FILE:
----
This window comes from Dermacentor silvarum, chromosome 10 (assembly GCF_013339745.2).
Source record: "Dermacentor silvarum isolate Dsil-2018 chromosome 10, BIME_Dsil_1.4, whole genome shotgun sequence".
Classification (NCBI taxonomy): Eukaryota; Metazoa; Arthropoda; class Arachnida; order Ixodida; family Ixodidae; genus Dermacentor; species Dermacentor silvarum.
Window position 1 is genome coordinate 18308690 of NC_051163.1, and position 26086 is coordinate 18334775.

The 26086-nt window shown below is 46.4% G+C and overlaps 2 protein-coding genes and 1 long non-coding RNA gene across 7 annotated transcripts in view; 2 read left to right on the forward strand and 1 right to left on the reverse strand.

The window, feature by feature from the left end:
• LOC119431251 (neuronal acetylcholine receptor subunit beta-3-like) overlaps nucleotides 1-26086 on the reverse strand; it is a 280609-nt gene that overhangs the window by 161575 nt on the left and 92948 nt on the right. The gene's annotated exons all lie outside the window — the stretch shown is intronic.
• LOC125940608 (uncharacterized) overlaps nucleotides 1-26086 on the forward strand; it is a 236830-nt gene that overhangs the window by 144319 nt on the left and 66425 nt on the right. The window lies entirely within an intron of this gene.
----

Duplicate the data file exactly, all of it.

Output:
This window comes from Dermacentor silvarum, chromosome 10 (assembly GCF_013339745.2).
Source record: "Dermacentor silvarum isolate Dsil-2018 chromosome 10, BIME_Dsil_1.4, whole genome shotgun sequence".
Classification (NCBI taxonomy): Eukaryota; Metazoa; Arthropoda; class Arachnida; order Ixodida; family Ixodidae; genus Dermacentor; species Dermacentor silvarum.
Window position 1 is genome coordinate 18308690 of NC_051163.1, and position 26086 is coordinate 18334775.

The 26086-nt window shown below is 46.4% G+C and overlaps 2 protein-coding genes and 1 long non-coding RNA gene across 7 annotated transcripts in view; 2 read left to right on the forward strand and 1 right to left on the reverse strand.

The window, feature by feature from the left end:
• LOC119431251 (neuronal acetylcholine receptor subunit beta-3-like) overlaps nucleotides 1-26086 on the reverse strand; it is a 280609-nt gene that overhangs the window by 161575 nt on the left and 92948 nt on the right. The gene's annotated exons all lie outside the window — the stretch shown is intronic.
• LOC125940608 (uncharacterized) overlaps nucleotides 1-26086 on the forward strand; it is a 236830-nt gene that overhangs the window by 144319 nt on the left and 66425 nt on the right. The window lies entirely within an intron of this gene.